Is not Psalm 48: 10, when read in the light of the baptismal formula of Matthew 28: 19, proof that the Holy Spirit is to be addressed by Christians in prayer and song?

Psalm 48: 10, “According to thy name, O God, so is thy praise unto the ends of the earth” is sometimes brought forward in combination with Matt. 28: 19, “baptising them to the name of the Father, and of the Son, and of the Holy Spirit”—the inference being that praise is due to the Spirit distinctly since He is included in the name of God.

   Connecting Matt. 28: 19 with Christianity not only overlooks the profound Jewishness of the passage, but also ignores the characteristic features of the present era. Matthew’s baptismal formula is followed by the Lord promising His disciples that he would be with them until the “completion of the age” (v20). The same phrase occurs earlier in the same Gospel several times (see Matt. 13: 39, 40, 49; 24: 3) and refers to the time of Christ’s public appearance in power and the ushering in of the millennium or “age to come” (Heb. 6: 5). It has nothing to do with His coming for the Church (see 1 Thess. 4: 16, 17), for when “Christ is manifested”, the Church will “be manifested with him in glory” (Col. 3: 4). The disciples in Matthew 28 are typical of those in a coming day who will be employed in the preparation for the incoming kingdom of Christ. The correspondence with John the Baptist is clear, but the scope will then have widened beyond Israel to “all the nations” (Matt. 28: 19), and the baptismal formula (which will be employed on earth after the rapture) has in view the submission of the heathen to the true nature of God. Matthew’s Gospel does not mention the ascension of Christ into glory, nor the consequent descent of the Holy Spirit to earth to permanently indwell the Church (see John 7: 39; 15: 26)—both these characteristic features of the present era are overlooked. In Matthew 28, Christ is presented as risen, (but not ascended) and as having taken up kingdom power. In that context, He has promised to be with His disciples on earth until His throne is established (compare 1 Kings 2: 46). Hence the chapter has nothing to do with the present time, and thus has no bearing on how Christians should worship.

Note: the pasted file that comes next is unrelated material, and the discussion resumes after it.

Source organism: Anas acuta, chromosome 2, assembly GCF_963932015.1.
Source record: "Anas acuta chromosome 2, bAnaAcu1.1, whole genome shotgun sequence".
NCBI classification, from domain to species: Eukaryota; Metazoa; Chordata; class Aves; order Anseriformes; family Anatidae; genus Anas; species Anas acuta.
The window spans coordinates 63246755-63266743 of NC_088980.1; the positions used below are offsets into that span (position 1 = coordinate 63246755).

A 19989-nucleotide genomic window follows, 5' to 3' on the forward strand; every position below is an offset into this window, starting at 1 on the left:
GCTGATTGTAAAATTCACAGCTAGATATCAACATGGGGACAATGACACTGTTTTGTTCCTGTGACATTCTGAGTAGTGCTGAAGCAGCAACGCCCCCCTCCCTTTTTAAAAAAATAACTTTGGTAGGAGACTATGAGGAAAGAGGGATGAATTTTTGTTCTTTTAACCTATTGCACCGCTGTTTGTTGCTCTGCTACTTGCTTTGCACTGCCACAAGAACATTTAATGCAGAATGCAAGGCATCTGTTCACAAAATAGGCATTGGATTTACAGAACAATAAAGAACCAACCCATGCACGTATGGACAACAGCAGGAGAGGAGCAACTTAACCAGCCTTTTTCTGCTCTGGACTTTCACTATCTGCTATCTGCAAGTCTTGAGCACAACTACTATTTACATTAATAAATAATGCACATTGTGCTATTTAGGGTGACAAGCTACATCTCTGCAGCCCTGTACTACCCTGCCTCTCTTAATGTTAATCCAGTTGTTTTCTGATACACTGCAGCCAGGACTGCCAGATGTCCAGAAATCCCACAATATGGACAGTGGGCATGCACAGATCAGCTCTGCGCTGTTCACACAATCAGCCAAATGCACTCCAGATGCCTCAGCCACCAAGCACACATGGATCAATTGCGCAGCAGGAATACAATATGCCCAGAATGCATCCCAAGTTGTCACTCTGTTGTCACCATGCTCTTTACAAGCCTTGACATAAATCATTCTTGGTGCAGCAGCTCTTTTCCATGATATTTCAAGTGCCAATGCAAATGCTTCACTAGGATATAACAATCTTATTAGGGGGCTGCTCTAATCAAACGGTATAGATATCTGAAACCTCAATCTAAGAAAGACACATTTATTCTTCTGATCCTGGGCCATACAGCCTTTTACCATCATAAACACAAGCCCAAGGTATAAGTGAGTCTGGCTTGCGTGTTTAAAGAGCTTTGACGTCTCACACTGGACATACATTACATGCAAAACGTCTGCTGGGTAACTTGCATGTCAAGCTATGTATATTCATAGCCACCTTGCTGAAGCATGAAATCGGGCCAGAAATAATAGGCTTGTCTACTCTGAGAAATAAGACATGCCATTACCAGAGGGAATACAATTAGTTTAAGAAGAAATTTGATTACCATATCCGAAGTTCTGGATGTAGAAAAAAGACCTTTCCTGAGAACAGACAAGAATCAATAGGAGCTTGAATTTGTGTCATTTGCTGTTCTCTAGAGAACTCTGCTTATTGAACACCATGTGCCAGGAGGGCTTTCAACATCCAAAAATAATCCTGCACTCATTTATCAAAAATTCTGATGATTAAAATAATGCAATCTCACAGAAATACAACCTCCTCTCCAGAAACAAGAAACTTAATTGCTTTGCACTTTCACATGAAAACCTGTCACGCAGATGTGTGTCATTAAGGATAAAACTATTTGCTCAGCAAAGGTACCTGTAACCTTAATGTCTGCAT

Turning to Psalm 48, we find that the connection with Matthew 28 is contrived. The word name needs to read in context. The simple fact is that it does not always carry the sense of identity, but can mean renown or prestige. Thus on the occasion of the building of the tower of Babel the men said: “let us make ourselves a name” (Gen. 11: 4). Now Psalm 48 begins “Great is Jehovah …” and ends “for this is our God for ever and ever …” (vs 1, 14)—thus the greatness of God is before the psalmist. It is in that context that verse 10 is placed: “According to thy name, O God, so is thy praise unto the ends of the earth”. The sense is clearly that God’s praise is to correspond to His greatness, or, as we might put it, ‘according to thy renown, so is thy praise’. Introducing the idea of a distinct name of God into the Psalm has no warrant whatsoever, and ignores what the Psalm actually says.

   It is an unhealthy practice to take an OT Scripture like Psalm 48: 10, and use it to shape Christian doctrine and practice. The Old is to be interpreted in the light of the New—not the other way round. Suppose it is insisted that the word name in Psalm 48: 10 means identity, then it is abundantly evident that the Psalmist would be referring to God as Jehovah, and not as Father, Son and Holy Spirit (see Ps. 20: 5, 7; 68: 4 etc.). However, leaving aside that significant problem, consider now whether it is possible that name, when taken out of its OT context and ‘interpreted’ in the light of the NT, will inevitably expand its meaning beyond Jehovah to Father, Son and Holy Spirit. If it does not do this in every case, then the premise is false. Psalm 48: 10 is not quoted in the NT, but there is a well–known Psalm that is quoted in the NT and can therefore definitely be interpreted in the light of Christian revelation: “I will declare thy name unto my brethren, in the midst of the congregation will I praise thee” (Ps. 22: 22, my emphasis). In Heb. 2: 12 these words are applied to the Lord Jesus. Now it is hardly intelligent, let alone reverent, to suggest that Christ sings to the name of the Father and of the Son and of the Holy Spirit. Heb. 2: 12 refers to the Lord, as Man, addressing His God and declaring His name as v13 shows: “Behold, I and the children which God has given me”. Thus if the name of God in the NT need not refer to Father, Son and Holy Spirit, it is wholly spurious to inject such a meaning into Psalm 48: 10—particularly when that verse is not even ever quoted by NT writers.